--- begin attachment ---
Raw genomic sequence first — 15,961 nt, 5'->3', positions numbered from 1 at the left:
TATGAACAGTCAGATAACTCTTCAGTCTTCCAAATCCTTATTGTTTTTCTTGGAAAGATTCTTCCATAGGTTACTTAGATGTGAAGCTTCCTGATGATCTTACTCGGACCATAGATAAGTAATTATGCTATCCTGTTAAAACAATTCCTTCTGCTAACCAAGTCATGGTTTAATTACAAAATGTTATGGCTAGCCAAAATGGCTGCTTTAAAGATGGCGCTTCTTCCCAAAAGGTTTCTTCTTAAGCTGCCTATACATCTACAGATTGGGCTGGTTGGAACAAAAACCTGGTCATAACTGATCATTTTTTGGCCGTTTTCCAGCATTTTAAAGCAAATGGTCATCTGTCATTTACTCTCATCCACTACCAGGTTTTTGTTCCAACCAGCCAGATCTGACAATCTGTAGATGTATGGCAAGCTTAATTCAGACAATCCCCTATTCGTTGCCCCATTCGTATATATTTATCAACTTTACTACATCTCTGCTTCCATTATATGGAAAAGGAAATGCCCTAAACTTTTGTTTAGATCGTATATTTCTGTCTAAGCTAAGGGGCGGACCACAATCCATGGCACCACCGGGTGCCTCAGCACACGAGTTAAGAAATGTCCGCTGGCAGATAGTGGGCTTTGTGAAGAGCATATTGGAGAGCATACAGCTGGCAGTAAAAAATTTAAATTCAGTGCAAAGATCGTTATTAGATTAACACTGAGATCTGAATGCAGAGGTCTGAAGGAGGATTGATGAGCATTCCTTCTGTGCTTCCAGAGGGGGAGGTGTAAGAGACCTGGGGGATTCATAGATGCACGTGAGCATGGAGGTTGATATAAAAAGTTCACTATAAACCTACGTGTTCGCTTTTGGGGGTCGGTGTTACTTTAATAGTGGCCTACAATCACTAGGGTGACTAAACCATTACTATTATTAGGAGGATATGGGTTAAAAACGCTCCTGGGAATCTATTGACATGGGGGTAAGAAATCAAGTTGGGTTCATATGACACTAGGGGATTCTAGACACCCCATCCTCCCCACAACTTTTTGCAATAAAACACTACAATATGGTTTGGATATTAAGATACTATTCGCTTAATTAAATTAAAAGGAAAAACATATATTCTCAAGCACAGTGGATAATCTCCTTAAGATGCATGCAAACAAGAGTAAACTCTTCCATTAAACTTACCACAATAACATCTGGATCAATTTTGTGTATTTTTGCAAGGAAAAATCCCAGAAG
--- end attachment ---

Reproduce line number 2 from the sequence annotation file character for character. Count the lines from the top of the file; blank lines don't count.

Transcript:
TATGAACAGTCAGATAACTCTTCAGTCTTCCAAATCCTTATTGTTTTTCTTGGAAAGATTCTTCCATAGGTTACTTAGATGTGAAGCTTCCTGATGATCTTACTCGGACCATAGATAAGTAATTATGCTATCCTGTTAAAACAATTCCTTCTGCTAACCAAGTCATGGTTTAATTACAAAATGTTATGGCTAGCCAAAATGGCTGCTTTAAAGATGGCGCTTCTTCCCAAAAGGTTTCTTCTTAAGCTGCCTATACATCTACAGATTGGGCTGGTTGGAACAAAAACCTGGTCATAACTGATCATTTTTTGGCCGTTTTCCAGCATTTTAAAGCAAATGGTCATCTGTCATTTACTCTCATCCACTACCAGGTTTTTGTTCCAACCAGCCAGATCTGACAATCTGTAGATGTATGGCAAGCTTAATTCAGACAATCCCCTATTCGTTGCCCCATTCGTATATATTTATCAACTTTACTACATCTCTGCTTCCATTATATGGAAAAGGAAATGCCCTAAACTTTTGTTTAGATCGTATATTTCTGTCTAAGCTAAGGGGCGGACCACAATCCATGGCACCACCGGGTGCCTCAGCACACGAGTTAAGAAATGTCCGCTGGCAGATAGTGGGCTTTGTGAAGAGCATATTGGAGAGCATACAGCTGGCAGTAAAAAATTTAAATTCAGTGCAAAGATCGTTATTAGATTAACACTGAGATCTGAATGCAGAGGTCTGAAGGAGGATTGATGAGCATTCCTTCTGTGCTTCCAGAGGGGGAGGTGTAAGAGACCTGGGGGATTCATAGATGCACGTGAGCATGGAGGTTGATATAAAAAGTTCACTATAAACCTACGTGTTCGCTTTTGGGGGTCGGTGTTACTTTAATAGTGGCCTACAATCACTAGGGTGACTAAACCATTACTATTATTAGGAGGATATGGGTTAAAAACGCTCCTGGGAATCTATTGACATGGGGGTAAGAAATCAAGTTGGGTTCATATGACACTAGGGGATTCTAGACACCCCATCCTCCCCACAACTTTTTGCAATAAAACACTACAATATGGTTTGGATATTAAGATACTATTCGCTTAATTAAATTAAAAGGAAAAACATATATTCTCAAGCACAGTGGATAATCTCCTTAAGATGCATGCAAACAAGAGTAAACTCTTCCATTAAACTTACCACAATAACATCTGGATCAATTTTGTGTATTTTTGCAAGGAAAAATCCCAGAAG